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Drekonja DM, Okoye NC, Kuskowski MA, Johnson JR. Appropriateness of Urinary Tract Infection Diagnosis and Treatment Duration. Arch Intern Med. 2010;170(5):489–490. doi:10.1001/archinternmed.2009.543
Although urinary tract infection (UTI) is a frequent indication for antimicrobial therapy, the appropriateness of diagnosis and treatment duration is largely unknown.1 High-quality evidence supports withholding antimicrobial agents for asymptomatic bacteriuria and/or pyuria; similar evidence supports short-duration therapy in women with uncomplicated UTI.2,3 The optimal treatment duration for men (or women with complicating conditions) with UTI is less well defined, although available evidence and expert opinion suggest that longer treatment durations are needed.4-6 However, it is unknown to what extent these recommendations are followed.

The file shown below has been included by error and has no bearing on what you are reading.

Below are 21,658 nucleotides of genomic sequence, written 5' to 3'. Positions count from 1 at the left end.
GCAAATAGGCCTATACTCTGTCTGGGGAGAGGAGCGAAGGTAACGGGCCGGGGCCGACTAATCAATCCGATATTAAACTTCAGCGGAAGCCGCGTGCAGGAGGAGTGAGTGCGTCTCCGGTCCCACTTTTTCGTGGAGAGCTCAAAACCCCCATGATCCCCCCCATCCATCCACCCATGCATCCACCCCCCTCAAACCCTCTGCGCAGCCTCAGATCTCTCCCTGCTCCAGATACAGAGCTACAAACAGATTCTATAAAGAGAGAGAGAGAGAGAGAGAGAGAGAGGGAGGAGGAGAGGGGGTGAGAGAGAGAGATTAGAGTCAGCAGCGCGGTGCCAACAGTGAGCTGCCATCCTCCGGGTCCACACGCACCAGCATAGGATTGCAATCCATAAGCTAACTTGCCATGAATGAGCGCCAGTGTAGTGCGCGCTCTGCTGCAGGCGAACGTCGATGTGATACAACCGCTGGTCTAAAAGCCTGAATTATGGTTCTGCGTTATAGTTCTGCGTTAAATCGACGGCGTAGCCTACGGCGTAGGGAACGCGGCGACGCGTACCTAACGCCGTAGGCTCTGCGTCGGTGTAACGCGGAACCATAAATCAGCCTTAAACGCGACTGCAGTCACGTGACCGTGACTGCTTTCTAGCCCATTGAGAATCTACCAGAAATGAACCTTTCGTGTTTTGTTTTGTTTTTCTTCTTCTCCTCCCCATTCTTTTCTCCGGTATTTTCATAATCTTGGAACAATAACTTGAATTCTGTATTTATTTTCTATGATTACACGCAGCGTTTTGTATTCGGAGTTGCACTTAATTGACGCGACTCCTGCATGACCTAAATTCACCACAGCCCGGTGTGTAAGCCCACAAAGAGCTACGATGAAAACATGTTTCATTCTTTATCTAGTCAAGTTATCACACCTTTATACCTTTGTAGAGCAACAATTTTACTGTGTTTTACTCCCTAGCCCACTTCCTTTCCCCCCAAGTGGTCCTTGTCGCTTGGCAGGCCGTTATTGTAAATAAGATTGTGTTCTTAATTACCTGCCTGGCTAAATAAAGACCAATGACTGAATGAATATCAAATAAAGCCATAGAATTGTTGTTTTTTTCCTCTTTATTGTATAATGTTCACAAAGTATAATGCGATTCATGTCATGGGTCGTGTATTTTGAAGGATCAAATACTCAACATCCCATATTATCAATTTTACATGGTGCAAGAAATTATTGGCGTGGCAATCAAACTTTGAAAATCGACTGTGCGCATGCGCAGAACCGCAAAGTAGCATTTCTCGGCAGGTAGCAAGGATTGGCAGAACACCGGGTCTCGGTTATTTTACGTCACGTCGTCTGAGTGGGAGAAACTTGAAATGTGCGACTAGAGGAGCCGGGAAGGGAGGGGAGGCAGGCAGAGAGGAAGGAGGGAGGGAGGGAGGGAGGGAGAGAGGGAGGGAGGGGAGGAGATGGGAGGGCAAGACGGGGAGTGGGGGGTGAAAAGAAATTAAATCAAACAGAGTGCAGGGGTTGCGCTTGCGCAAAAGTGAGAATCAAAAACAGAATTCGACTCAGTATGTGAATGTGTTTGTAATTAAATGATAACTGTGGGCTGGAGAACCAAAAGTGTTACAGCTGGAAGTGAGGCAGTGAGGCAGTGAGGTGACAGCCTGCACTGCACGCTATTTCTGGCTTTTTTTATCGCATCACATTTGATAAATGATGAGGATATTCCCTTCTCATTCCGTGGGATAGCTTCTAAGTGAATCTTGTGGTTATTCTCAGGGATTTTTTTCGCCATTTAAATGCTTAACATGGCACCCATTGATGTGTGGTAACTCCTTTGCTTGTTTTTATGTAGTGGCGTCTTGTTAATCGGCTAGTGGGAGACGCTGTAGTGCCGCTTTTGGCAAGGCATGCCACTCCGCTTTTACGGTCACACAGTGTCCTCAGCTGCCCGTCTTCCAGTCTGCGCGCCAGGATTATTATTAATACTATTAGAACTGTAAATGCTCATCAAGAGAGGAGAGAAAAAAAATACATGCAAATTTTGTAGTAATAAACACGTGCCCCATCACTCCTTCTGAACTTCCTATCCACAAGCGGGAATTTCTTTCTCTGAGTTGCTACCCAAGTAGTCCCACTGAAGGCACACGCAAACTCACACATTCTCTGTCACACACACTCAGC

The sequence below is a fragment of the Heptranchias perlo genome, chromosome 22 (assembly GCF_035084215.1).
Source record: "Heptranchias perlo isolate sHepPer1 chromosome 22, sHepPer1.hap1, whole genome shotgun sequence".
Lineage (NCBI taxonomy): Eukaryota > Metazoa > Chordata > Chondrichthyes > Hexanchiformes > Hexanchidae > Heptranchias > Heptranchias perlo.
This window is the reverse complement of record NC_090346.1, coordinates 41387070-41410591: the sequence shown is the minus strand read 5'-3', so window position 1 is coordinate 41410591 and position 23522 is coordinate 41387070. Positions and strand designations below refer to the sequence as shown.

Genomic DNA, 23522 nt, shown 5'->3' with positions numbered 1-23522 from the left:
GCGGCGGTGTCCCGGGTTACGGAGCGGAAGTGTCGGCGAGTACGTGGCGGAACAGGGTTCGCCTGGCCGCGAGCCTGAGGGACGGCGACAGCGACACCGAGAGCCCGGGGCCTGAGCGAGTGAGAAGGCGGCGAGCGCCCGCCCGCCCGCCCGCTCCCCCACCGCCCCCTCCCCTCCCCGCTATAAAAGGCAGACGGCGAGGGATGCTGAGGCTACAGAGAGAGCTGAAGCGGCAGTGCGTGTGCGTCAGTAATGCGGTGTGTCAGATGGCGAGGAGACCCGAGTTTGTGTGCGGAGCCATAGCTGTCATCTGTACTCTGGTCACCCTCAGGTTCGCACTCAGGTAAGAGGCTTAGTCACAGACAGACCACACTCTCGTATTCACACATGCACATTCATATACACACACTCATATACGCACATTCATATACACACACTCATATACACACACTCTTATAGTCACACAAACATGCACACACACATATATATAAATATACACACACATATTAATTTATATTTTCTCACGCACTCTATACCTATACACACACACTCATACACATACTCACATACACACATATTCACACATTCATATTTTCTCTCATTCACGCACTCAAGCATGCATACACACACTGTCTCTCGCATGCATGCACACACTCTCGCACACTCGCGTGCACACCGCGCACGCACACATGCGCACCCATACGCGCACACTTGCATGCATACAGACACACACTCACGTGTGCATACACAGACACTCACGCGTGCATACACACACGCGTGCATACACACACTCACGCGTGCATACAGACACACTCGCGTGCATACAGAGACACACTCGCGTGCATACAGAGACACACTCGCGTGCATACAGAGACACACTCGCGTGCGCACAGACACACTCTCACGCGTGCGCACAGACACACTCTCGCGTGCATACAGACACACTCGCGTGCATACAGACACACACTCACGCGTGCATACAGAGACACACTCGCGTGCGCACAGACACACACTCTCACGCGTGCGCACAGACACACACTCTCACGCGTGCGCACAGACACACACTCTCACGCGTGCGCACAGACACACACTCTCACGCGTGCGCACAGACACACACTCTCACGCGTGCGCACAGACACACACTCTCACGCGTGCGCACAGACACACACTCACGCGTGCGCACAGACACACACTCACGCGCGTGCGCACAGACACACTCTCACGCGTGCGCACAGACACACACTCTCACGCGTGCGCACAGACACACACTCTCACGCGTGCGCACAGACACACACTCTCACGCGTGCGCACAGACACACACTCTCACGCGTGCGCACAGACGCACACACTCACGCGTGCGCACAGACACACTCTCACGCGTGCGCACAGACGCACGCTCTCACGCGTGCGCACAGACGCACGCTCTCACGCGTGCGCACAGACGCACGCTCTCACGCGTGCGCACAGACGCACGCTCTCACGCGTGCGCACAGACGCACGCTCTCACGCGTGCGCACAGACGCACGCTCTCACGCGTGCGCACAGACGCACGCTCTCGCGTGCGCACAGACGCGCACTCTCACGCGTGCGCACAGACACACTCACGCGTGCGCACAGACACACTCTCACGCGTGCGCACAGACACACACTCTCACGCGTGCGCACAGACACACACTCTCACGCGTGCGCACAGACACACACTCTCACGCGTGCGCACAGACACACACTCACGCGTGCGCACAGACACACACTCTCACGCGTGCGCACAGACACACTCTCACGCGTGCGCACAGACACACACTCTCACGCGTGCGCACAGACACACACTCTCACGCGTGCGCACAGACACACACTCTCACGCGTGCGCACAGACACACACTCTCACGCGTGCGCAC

We retrospectively reviewed records of ambulatory patients diagnosed as having UTI at the Minneapolis Department of Veterans Affairs Medical Center (MVAMC) to determine the frequency of inappropriate UTI diagnosis (ie, receiving therapy for UTI in the absence of clinical manifestations), nonrecommended treatment duration (according to sex and presence or absence of complicating conditions [eTable 1]), and practice variability. Assessed outcomes were retreatment and adverse drug events (ADEs), including Clostridium difficile infection, 30 days after therapy. Any documentation of a conceivably relevant symptom or finding (eTable 2) qualified a UTI diagnosis as appropriate. Based on available evidence and expert opinion, we defined appropriate treatment duration as follows: if no complicating conditions, 3 days (women) or 7 days (men); if complicating conditions, 7 days (women) or 10 to 14 days (men).4-6 A sensitivity analysis was performed, in which a less-restrictive definition of appropriate treatment duration was used (3 days for women without complicating conditions; otherwise, 7-14 days).
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